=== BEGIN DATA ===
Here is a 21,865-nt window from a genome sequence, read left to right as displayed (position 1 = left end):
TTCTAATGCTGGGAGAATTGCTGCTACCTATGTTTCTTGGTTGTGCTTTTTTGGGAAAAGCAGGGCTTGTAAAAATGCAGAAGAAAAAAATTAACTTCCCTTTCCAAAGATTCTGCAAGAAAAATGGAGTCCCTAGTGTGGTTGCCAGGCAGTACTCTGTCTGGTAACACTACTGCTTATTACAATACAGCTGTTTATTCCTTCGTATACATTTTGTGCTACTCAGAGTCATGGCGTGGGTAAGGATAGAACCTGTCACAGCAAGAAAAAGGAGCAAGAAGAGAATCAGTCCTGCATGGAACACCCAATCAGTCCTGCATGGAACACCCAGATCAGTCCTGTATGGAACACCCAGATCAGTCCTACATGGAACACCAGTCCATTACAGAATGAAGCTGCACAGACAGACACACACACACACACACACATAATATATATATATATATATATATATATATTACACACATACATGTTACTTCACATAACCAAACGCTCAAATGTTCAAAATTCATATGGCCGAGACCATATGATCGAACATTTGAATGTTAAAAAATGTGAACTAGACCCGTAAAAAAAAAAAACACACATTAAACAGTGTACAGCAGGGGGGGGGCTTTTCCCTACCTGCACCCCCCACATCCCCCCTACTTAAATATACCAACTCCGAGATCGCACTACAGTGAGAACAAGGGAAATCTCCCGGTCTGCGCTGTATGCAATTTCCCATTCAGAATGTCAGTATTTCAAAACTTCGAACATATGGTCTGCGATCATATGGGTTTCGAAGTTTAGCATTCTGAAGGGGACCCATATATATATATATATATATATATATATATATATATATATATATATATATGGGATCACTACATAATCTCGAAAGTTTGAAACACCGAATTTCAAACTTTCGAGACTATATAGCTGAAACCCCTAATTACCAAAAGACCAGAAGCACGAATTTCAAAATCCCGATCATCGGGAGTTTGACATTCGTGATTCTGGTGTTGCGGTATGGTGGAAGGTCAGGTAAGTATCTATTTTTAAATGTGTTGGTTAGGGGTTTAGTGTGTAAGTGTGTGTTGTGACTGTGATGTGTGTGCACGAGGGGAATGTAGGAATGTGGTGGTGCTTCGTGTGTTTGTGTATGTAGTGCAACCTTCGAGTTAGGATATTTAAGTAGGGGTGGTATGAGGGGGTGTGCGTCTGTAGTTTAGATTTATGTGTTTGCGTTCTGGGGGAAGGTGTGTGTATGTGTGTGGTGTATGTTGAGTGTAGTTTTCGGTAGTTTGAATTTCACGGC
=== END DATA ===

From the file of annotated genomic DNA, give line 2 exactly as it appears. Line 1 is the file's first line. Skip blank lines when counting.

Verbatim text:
TTCTAATGCTGGGAGAATTGCTGCTACCTATGTTTCTTGGTTGTGCTTTTTTGGGAAAAGCAGGGCTTGTAAAAATGCAGAAGAAAAAAATTAACTTCCCTTTCCAAAGATTCTGCAAGAAAAATGGAGTCCCTAGTGTGGTTGCCAGGCAGTACTCTGTCTGGTAACACTACTGCTTATTACAATACAGCTGTTTATTCCTTCGTATACATTTTGTGCTACTCAGAGTCATGGCGTGGGTAAGGATAGAACCTGTCACAGCAAGAAAAAGGAGCAAGAAGAGAATCAGTCCTGCATGGAACACCCAATCAGTCCTGCATGGAACACCCAGATCAGTCCTGTATGGAACACCCAGATCAGTCCTACATGGAACACCAGTCCATTACAGAATGAAGCTGCACAGACAGACACACACACACACACACACATAATATATATATATATATATATATATATATTACACACATACATGTTACTTCACATAACCAAACGCTCAAATGTTCAAAATTCATATGGCCGAGACCATATGATCGAACATTTGAATGTTAAAAAATGTGAACTAGACCCGTAAAAAAAAAAAACACACATTAAACAGTGTACAGCAGGGGGGGGGCTTTTCCCTACCTGCACCCCCCACATCCCCCCTACTTAAATATACCAACTCCGAGATCGCACTACAGTGAGAACAAGGGAAATCTCCCGGTCTGCGCTGTATGCAATTTCCCATTCAGAATGTCAGTATTTCAAAACTTCGAACATATGGTCTGCGATCATATGGGTTTCGAAGTTTAGCATTCTGAAGGGGACCCATATATATATATATATATATATATATATATATATATATATATATATATATGGGATCACTACATAATCTCGAAAGTTTGAAACACCGAATTTCAAACTTTCGAGACTATATAGCTGAAACCCCTAATTACCAAAAGACCAGAAGCACGAATTTCAAAATCCCGATCATCGGGAGTTTGACATTCGTGATTCTGGTGTTGCGGTATGGTGGAAGGTCAGGTAAGTATCTATTTTTAAATGTGTTGGTTAGGGGTTTAGTGTGTAAGTGTGTGTTGTGACTGTGATGTGTGTGCACGAGGGGAATGTAGGAATGTGGTGGTGCTTCGTGTGTTTGTGTATGTAGTGCAACCTTCGAGTTAGGATATTTAAGTAGGGGTGGTATGAGGGGGTGTGCGTCTGTAGTTTAGATTTATGTGTTTGCGTTCTGGGGGAAGGTGTGTGTATGTGTGTGGTGTATGTTGAGTGTAGTTTTCGGTAGTTTGAATTTCACGGC